Improvement of Induced Pluripotent Stem Cell as a Tool for Clinical use in Cardiology

Funding Type: 
Tools and Technologies I
Grant Number: 
RT1-01127
Investigator: 
ICOC Funds Committed: 
$0
Public Abstract: 
Very recently, November of 2007 , a discovery was made that could broaden the prospects of rapid development of stem cell therapies without the ethical barriers. It is called “Induced Pluripotent Stem Cells” ( iPS) or direct reprogramming of adult cells, turning them back into embryonic like cells without involving any embryos. These cells could be used as stem cells that would turn into any type of cell required to treat human diseases. However we are not there yet. iPS cells have been produced by the use of retro viruses which could induce tumors in the recipient. At least one of the transcription factors used was cancer causing. Further the iPS cells have not been compared to other studies of adult stem cells as therapy for important diseases. We need to have a reliable method to make iPS effective for human use. So far the main source of donor cells has been skin cells ( fibroblasts) . To be practical, medicine will need to obtain cels from easily available sources. The goal of our proposal is to develop iPS as a tool that can be easily produced in large quantities and used safely and effectively in human diseases. We propose to avoid tumorogenesis by delivering the necessary and sufficient transcription factors to reprogram adult cells by a non retro viral vector and two non viral delivery systems. 1) We will deliver selected transcription factors in adeno-associated viral vectors (AAV). These vectors have been used in human trials and are safe and non cancerous. 2) We will test a cell membrane penetrating protein ( VP22) to deliver the factors effectively. These novel methods could allow us to produce a large quanity of the critical factors and then mix them in the appropriate cocktail to produce many iPS cells ready for use in humans. Further, we will apply the techniques to three different sources of human cells that are easily obtained by standard methods, skin fibroblasts, adipocytes ( fat cells ) and bone marrow stromal stem cells. To test that the stem cells derived from iPS made by these methods are therapeutic and clinically relevant we will test the human stem cells in a model of heart failure. The proposal could have several benefits. First we will define a way of safely producing pluripotent stem cells for human use. Second we will test them in cardiovascular disease.
Statement of Benefit to California: 
The State of California and its citizens have led the world in investing in stem cell research. They are looking for benefits both to patients health and to business in creating new industries that provide employment and reap the economic benefits of their investment. Originally CIRM addressed research on human embryonic stem cells because of the federal government ban on federal funding for stem cell research. Very recently, November of 2007 , a discovery was made that could change this focus and broaden the prospects of rapid development of stem cell therapies without the ethical barriers. It is called ìInduced Pluripotent Stem Cellsî ( iPS) or direct reprogramming of adult cells turning them back into embryonic like cells without involving any embryos. These cellscould be used as stem cells that would turn into any type of cell required to treat human diseases. However we are not there yet. iPS cells have been produced by the use of retro viruses which could induce tumors in the recipient. At least one of the transcription factors used was cancer causing. Further the iPS cells have not been compared to other studies of adult stem cells as therapy for important diseases. We need to have a reliable method to make iPS effective for human use. So far the main source o donor cells has been skin cells ( fibroblasts) . To be practical, medicine will need to obtain cells from easily available sources. The goal of our proposal is to develop iPS as a tool that can be easily produced in large quantities and used safely and effectively in human diseases. We propose to avoid tumorogenesis by delivering the necessary and sufficient transcription factors to reprogram adult cells by a non retro viral vector and two non viral delivery systems. 1) We will deliver selected transcription factors in adeno-associated viral vectors (AAV). These vectors have been used in human trials and are safe and non cancerous. 2) We will test a cell membrane penetrating protein ( VP22) to deliver the factors effectively. The VP-22 combined with AAV could allow us to produce a lage quantitiy of these critical factors and then mix them in the appropriate cocktail to produce many iPS cells ready for use in humans. Further, we will apply the techniques to three different sources of human cells that are easily obtained by standard methods, skin fibroblasts, adipocytes ( fat cells ) and bone marrow stromal stem cells. To test that the stem cells derived from iPS made by these methods are therapeutic and clinically relevant we will test the human stem cells in an animal model of heart ailure. The proposal could have several benefits for California. First we will define a way of safely producing pluipotent stem cells for human use. Second we will test them in cardiovascular disease . Third we may develop a new business in California working with such companies as [REDACTED] to produce stem cells.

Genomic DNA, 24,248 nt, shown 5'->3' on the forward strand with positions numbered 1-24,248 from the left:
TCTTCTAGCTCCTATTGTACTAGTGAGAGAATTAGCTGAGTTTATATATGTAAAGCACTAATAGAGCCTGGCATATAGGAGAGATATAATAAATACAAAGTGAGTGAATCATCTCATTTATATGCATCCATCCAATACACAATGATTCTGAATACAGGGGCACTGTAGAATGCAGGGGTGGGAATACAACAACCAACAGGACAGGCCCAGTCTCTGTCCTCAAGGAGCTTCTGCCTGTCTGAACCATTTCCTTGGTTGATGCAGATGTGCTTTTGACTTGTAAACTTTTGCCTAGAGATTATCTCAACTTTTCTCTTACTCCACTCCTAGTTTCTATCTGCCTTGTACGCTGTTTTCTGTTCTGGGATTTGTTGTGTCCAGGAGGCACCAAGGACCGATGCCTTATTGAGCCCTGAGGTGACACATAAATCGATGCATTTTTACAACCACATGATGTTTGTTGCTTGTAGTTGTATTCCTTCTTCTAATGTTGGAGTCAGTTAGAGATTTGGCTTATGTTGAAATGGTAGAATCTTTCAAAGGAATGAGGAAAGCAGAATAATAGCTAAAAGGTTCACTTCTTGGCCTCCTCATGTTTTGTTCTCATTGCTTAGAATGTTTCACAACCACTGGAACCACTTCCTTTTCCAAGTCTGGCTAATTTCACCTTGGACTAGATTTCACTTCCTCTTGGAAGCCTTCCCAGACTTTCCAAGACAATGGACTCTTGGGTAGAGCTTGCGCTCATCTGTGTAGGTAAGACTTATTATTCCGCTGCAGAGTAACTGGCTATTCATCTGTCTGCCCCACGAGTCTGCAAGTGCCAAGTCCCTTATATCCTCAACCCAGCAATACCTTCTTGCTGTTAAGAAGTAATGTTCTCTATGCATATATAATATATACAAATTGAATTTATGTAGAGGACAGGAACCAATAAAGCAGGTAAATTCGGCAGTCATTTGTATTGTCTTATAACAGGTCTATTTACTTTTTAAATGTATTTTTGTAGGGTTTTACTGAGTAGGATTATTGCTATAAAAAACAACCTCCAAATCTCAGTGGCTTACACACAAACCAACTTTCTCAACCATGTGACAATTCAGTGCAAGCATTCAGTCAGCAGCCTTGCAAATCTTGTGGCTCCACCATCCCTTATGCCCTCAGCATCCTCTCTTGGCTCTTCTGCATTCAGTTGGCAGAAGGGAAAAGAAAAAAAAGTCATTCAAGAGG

© 2013 California Institute for Regenerative Medicine